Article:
Equity Sales and Manager Efficiency Across Firms and the Business Cycle
Karen Lewis and
Fabio Ghironi ()
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Karen Lewis: University of Pennsylvania
No 1079, 2014 Meeting Papers from Society for Economic Dynamics
Smaller firms sell more equity in response to expansions than do larger firms. Also, consumption is more pro-cyclical for high income groups than others. In this paper, we present a model that captures key features of both of these patterns found in recent empirical studies. Managers own firms with unique differentiated products and can sell ownership in these firms. Equity sales require paying consulting fees, but the resulting scrutiny also make firms more efficient. We find four main results: (1) Equity sales are pro-cylical since the benefits of higher profits outweigh the consulting fees during a boom. (2) Equity shares in smaller firms are more pro-cyclical because expansions induce previously solely-owned firms to seek outside equity financing. (3) Households must absorb the increased equity sales by managers, thereby affecting their consumption response relative to managers. (4) Greater underlying managerial inefficiency induces more firms to seek outside advice and ownership in equilibrium. As a result, the cyclical impact on efficiency is mitigated by outside ownership.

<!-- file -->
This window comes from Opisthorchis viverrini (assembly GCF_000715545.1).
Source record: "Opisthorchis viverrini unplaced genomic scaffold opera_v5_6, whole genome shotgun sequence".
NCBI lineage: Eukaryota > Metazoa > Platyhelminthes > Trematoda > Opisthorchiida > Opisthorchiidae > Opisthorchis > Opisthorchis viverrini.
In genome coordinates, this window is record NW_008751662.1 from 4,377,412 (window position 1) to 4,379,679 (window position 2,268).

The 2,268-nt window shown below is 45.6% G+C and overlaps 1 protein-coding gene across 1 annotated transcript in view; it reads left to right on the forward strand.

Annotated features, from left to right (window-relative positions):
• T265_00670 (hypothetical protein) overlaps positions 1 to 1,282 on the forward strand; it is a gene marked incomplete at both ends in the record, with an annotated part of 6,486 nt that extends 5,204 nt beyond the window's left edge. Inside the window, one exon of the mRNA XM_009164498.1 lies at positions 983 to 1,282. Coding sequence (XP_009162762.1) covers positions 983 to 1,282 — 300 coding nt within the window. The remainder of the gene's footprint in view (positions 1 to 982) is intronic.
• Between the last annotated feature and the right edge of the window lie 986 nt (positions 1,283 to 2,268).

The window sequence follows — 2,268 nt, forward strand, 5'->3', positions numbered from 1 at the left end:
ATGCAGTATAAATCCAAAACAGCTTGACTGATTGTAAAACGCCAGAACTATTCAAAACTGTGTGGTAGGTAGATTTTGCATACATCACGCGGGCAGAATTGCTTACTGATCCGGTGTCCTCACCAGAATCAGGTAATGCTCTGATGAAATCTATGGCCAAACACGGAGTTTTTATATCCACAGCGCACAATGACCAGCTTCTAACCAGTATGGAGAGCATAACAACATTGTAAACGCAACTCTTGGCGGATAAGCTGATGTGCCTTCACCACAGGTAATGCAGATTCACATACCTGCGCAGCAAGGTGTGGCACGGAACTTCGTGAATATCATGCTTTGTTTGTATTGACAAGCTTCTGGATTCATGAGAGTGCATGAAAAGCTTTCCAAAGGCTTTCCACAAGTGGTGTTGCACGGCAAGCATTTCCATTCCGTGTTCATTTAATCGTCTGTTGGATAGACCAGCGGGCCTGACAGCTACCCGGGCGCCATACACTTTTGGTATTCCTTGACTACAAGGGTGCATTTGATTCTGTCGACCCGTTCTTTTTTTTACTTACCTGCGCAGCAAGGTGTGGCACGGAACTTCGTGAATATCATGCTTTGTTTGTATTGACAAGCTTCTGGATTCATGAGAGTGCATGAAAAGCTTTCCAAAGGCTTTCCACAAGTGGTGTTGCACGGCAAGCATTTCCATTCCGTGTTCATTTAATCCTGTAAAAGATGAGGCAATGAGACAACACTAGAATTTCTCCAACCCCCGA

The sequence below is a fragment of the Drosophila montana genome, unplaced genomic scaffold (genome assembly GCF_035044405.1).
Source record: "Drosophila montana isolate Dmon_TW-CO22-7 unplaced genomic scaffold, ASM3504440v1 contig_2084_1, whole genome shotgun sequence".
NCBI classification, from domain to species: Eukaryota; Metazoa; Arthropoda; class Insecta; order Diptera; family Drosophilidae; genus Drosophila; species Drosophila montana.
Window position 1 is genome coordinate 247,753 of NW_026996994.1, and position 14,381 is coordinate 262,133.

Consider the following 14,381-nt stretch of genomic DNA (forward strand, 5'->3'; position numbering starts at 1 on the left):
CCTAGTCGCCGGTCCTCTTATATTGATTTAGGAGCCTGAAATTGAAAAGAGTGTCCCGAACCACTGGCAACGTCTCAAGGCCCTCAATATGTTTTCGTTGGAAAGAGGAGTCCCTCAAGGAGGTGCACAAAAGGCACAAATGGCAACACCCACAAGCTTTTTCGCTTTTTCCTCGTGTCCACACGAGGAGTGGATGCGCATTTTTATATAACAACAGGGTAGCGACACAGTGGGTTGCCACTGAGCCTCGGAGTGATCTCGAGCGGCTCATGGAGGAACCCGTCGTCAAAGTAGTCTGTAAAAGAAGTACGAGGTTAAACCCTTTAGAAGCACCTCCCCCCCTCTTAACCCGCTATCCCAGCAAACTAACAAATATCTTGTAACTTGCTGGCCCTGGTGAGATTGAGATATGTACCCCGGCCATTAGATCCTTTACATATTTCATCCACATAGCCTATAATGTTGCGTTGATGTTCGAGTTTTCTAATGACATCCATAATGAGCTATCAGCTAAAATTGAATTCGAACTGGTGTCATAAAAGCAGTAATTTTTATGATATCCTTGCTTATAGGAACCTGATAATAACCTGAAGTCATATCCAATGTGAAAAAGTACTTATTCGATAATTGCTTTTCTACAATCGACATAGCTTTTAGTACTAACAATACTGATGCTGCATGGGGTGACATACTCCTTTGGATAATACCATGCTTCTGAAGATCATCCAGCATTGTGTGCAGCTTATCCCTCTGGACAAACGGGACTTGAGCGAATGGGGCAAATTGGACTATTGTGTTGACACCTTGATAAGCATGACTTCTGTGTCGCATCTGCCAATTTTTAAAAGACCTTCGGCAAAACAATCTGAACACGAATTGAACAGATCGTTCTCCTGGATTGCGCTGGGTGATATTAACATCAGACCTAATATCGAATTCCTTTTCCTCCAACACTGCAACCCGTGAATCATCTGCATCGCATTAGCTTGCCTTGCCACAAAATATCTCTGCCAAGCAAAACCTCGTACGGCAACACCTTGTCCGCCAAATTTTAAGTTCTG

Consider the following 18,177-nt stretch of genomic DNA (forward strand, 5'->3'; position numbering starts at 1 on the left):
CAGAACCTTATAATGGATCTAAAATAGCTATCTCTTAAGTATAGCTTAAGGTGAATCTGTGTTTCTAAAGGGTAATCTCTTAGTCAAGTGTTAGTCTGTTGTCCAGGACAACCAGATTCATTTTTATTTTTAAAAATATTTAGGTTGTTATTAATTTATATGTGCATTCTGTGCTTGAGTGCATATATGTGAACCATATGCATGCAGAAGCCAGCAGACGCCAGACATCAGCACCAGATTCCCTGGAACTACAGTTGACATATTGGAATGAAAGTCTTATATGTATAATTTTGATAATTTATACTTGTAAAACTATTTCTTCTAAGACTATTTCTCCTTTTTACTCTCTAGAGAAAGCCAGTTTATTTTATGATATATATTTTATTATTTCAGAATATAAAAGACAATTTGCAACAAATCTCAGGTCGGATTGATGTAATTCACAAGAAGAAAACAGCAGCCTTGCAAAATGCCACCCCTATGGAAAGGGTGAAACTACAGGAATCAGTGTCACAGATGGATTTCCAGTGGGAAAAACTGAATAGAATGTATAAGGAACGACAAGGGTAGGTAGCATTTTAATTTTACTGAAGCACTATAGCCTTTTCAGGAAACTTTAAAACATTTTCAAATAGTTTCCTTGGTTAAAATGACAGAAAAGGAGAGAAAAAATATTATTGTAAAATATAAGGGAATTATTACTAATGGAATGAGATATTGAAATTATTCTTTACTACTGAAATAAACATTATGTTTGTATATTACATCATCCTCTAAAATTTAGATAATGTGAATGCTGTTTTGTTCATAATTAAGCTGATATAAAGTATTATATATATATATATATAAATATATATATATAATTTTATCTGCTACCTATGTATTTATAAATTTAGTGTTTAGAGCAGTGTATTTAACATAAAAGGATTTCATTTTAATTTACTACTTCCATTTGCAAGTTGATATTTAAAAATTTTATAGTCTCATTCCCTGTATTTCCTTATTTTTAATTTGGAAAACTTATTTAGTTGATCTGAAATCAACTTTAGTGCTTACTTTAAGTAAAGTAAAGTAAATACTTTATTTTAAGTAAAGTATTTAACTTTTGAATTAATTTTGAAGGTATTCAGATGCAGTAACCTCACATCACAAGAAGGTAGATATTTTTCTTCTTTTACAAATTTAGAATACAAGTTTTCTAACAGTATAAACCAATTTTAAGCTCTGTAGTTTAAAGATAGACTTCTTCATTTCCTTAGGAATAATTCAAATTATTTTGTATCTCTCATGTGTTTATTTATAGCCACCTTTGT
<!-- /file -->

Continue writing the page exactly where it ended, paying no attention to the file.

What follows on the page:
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Working Paper: Equity Sales and Manager Efficiency Across Firms and the Business Cycle (2011)
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Persistent link: https://EconPapers.repec.org/RePEc:red:sed014:1079
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